Copyright reversion, or the return of master recordings and publishing to the creators when copyrights 'run out', is an issue that is finally reverberating throughout the music industry. In perhaps the most high profile music reversion to date, Paul McCartney and Sony/ATV reached a settlement over the ownership of many of The Beatles' songs.
Paul McCartney and Sony/ATV have reached a settlement over the ownership of The Beatles song rights, avoiding a legal decision by a U.S. court in the case. According to the Guardian, Michael Jacobs, a lawyer for McCartney, informed a judge that the two sides “have resolved this matter by entering into a confidential settlement agreement”.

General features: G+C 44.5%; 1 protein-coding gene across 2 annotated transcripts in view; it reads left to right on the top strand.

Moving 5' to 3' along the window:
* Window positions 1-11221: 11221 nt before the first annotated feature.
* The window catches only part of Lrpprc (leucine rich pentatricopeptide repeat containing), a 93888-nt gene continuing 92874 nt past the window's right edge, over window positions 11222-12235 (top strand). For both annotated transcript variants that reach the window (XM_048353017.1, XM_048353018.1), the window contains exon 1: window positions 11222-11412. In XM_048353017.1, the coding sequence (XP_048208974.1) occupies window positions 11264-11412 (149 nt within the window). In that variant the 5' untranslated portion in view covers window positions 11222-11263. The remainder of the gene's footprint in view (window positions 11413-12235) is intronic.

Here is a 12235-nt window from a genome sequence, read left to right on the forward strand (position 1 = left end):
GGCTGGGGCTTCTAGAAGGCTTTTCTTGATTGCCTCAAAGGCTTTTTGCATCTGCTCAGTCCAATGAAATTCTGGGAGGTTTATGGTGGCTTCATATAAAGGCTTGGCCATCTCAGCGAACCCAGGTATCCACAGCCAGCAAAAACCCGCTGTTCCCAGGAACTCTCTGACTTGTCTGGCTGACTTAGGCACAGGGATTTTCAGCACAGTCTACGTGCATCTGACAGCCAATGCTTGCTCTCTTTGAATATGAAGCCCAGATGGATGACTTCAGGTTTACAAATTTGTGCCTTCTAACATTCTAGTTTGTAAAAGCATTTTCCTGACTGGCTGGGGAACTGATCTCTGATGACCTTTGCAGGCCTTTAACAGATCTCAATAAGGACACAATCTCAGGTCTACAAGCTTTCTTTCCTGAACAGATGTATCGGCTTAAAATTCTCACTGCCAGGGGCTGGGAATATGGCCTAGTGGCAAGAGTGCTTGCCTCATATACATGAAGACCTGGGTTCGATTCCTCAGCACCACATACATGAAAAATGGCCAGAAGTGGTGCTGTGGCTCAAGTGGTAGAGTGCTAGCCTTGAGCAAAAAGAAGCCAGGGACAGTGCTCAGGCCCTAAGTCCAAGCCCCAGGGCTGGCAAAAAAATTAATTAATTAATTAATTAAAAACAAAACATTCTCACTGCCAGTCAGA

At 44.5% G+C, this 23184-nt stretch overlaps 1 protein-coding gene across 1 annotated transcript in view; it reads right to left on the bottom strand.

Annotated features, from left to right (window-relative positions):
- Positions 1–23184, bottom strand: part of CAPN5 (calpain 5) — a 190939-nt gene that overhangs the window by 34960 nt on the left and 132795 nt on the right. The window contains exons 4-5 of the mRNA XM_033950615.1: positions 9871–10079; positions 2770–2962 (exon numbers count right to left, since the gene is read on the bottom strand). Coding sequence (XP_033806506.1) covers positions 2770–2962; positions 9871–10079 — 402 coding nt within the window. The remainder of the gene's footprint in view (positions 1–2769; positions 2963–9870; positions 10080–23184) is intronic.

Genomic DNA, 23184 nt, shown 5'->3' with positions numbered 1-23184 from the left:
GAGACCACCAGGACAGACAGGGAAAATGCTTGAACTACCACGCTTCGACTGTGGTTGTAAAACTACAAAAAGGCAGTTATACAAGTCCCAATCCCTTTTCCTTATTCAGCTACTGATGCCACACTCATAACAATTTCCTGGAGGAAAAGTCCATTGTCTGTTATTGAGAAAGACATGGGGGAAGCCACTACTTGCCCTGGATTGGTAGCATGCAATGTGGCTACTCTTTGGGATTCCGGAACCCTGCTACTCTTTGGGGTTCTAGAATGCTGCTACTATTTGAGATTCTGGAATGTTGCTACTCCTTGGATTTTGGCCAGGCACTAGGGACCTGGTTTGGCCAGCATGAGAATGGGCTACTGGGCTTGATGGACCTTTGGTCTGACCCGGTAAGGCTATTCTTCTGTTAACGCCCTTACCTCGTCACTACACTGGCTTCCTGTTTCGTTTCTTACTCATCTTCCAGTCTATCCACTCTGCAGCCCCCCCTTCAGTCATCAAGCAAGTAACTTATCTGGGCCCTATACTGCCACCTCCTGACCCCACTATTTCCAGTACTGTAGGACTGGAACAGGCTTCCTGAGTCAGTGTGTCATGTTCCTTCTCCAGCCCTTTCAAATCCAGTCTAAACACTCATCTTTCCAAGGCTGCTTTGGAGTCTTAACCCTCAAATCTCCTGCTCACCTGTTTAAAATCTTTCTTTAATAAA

McCartney took Sony/ATV to court in January, seeking to reclaim copyright ownership over the band's iconic catalog using a reversion right provision established by the Copyright Act of 1976.
Under the terms of the act, songwriters could reclaim copyright their catalog from music publishers after a 35-year term – or 56 years for songs from before 1978.
While US law generally takes precedent in the entertainment industry, a British court's ruling in December changed that dynamic after it refused to grant rights to 80s group Duran Duran, claiming that the law did not apply in England.
According to The Hollywood Reporter, the details of the agreement were not disclosed, but the order stipulates that the federal court in New York will enforce the terms of the parties’ Settlement Agreement, should a dispute arise."
Attorneys for both parties declined further comment on the settlement.